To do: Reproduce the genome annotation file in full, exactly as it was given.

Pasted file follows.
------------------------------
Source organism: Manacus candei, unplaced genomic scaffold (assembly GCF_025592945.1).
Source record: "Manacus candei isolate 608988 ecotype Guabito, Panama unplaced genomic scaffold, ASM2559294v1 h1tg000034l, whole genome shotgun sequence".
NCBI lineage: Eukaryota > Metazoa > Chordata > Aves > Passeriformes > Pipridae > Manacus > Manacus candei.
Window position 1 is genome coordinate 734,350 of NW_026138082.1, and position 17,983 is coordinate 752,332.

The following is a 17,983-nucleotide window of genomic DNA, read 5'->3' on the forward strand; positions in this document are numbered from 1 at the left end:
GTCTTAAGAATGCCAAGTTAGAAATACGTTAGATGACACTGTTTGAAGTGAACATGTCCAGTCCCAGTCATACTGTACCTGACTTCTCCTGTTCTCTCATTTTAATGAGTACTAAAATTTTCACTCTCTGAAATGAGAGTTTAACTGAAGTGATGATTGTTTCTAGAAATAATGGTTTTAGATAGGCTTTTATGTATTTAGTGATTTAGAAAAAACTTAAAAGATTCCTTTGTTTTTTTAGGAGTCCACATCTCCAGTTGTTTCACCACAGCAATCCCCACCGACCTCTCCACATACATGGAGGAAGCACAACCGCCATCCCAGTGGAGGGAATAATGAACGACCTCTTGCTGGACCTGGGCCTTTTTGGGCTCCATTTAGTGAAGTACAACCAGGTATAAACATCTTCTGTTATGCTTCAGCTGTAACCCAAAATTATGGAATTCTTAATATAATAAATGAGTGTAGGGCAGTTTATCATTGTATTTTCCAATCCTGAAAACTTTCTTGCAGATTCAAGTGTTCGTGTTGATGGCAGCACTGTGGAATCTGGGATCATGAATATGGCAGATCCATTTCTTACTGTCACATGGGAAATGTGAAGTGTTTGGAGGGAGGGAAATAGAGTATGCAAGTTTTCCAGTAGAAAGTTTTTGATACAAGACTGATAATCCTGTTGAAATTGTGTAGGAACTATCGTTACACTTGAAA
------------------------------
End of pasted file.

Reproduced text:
Source organism: Manacus candei, unplaced genomic scaffold (assembly GCF_025592945.1).
Source record: "Manacus candei isolate 608988 ecotype Guabito, Panama unplaced genomic scaffold, ASM2559294v1 h1tg000034l, whole genome shotgun sequence".
NCBI lineage: Eukaryota > Metazoa > Chordata > Aves > Passeriformes > Pipridae > Manacus > Manacus candei.
Window position 1 is genome coordinate 734,350 of NW_026138082.1, and position 17,983 is coordinate 752,332.

The following is a 17,983-nucleotide window of genomic DNA, read 5'->3' on the forward strand; positions in this document are numbered from 1 at the left end:
GTCTTAAGAATGCCAAGTTAGAAATACGTTAGATGACACTGTTTGAAGTGAACATGTCCAGTCCCAGTCATACTGTACCTGACTTCTCCTGTTCTCTCATTTTAATGAGTACTAAAATTTTCACTCTCTGAAATGAGAGTTTAACTGAAGTGATGATTGTTTCTAGAAATAATGGTTTTAGATAGGCTTTTATGTATTTAGTGATTTAGAAAAAACTTAAAAGATTCCTTTGTTTTTTTAGGAGTCCACATCTCCAGTTGTTTCACCACAGCAATCCCCACCGACCTCTCCACATACATGGAGGAAGCACAACCGCCATCCCAGTGGAGGGAATAATGAACGACCTCTTGCTGGACCTGGGCCTTTTTGGGCTCCATTTAGTGAAGTACAACCAGGTATAAACATCTTCTGTTATGCTTCAGCTGTAACCCAAAATTATGGAATTCTTAATATAATAAATGAGTGTAGGGCAGTTTATCATTGTATTTTCCAATCCTGAAAACTTTCTTGCAGATTCAAGTGTTCGTGTTGATGGCAGCACTGTGGAATCTGGGATCATGAATATGGCAGATCCATTTCTTACTGTCACATGGGAAATGTGAAGTGTTTGGAGGGAGGGAAATAGAGTATGCAAGTTTTCCAGTAGAAAGTTTTTGATACAAGACTGATAATCCTGTTGAAATTGTGTAGGAACTATCGTTACACTTGAAA